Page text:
Do the things she sees disturb her? Does she seem otherwise well-adjusted and happy?
posted by Shane at 7:19 AM on September 23, 2004


tell her to throw stuff at it when no one else is there, when that happens and she sees it dosn't react she might be more comfortable.

If it eats her, then, well, don't fuck with the swirlie after that.
posted by Space Coyote at 7:19 AM on September 23, 2004 [13 favorites]


Then she gets a bit of science, and a bit of story, or a bit of myth to fill in. Followed by a healthy bit of love and sympathy.

That sounds perfect. "It's probably some kind of energy ... we don't understand everything in life." Can you tell her, like, "Well, it's not hurting you, so don't worry about it and just let it be"?

If it eats her, then, well, don't fuck with the swirlie after that.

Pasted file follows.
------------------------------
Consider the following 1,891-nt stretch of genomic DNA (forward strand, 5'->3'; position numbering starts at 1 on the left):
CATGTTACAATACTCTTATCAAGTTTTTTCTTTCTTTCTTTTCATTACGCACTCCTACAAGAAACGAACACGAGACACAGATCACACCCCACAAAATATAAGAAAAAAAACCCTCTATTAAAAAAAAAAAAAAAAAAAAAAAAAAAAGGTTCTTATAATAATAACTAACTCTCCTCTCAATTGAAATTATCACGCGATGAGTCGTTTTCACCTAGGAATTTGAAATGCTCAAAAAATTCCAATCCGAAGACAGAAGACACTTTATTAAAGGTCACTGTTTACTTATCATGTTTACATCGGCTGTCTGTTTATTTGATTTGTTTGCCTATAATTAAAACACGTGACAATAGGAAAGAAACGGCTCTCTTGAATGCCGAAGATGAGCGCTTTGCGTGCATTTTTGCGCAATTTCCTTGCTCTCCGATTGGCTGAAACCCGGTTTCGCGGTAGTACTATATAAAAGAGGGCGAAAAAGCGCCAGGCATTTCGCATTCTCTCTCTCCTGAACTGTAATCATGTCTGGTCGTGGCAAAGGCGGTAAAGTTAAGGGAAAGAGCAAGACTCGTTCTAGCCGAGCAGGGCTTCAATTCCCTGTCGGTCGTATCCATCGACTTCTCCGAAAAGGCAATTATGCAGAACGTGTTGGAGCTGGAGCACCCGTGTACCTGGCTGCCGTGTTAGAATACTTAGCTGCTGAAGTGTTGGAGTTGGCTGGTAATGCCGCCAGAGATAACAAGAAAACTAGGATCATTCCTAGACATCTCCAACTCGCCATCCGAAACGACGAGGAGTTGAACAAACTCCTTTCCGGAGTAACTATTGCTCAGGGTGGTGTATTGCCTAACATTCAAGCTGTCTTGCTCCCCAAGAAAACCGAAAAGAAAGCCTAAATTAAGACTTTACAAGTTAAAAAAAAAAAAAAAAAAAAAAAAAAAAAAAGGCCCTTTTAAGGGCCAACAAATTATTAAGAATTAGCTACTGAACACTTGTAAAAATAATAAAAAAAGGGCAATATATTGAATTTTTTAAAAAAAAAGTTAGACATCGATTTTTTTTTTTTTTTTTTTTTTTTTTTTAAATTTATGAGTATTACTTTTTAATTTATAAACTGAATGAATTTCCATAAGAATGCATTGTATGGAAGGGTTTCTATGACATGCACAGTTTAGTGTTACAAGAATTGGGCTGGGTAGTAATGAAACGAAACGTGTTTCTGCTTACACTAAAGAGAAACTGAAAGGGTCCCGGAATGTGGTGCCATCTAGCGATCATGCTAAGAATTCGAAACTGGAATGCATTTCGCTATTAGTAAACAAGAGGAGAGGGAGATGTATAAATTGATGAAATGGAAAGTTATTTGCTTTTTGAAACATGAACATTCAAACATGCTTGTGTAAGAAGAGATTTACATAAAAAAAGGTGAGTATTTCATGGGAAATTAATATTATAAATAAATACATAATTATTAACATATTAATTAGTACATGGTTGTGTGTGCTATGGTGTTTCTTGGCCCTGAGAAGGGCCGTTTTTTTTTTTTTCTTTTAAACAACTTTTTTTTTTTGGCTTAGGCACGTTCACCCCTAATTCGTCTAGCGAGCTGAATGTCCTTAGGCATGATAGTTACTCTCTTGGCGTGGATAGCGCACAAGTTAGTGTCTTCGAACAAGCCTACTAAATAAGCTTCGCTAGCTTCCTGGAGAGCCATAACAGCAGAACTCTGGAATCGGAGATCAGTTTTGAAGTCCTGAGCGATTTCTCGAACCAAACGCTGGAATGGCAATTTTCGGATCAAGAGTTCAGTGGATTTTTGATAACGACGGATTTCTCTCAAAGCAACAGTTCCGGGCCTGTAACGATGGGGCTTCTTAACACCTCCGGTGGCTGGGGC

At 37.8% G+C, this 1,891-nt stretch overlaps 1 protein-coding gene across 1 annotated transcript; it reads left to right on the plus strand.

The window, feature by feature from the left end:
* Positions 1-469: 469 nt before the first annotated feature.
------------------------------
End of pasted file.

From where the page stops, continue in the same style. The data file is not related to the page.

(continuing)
LOL! Priceless.
posted by Shane at 7:23 AM on September 23, 2004 [1 favorite]


Then she gets a bit of science

Oh in that case, it sounds vaguely like a hydrogen atom, using the Bohr model. Maybe she has electron microscope eyes?
posted by PinkStainlessTail at 7:26 AM on September 23, 2004 [1 favorite]


As a child I saw what I came to call Sandmen at the periphery of my vision sometimes. If you ever saw the old Sesame Street stop-motion animation of sand on a black background that's why they sort of looked like.

I viewed them as sort of a game, trying to catch a full on glimpse of them. Never scared me. Only thing odd looking back on it was I'd only see them in certain places. Wasn't a conscious thing as far as I can recollect.

Sort of lost track of them as my attentions were drawn elsewhere as I grew up. This was roughly from age 4-9. So for me it passed without any ill-effects, if you can take my word for it.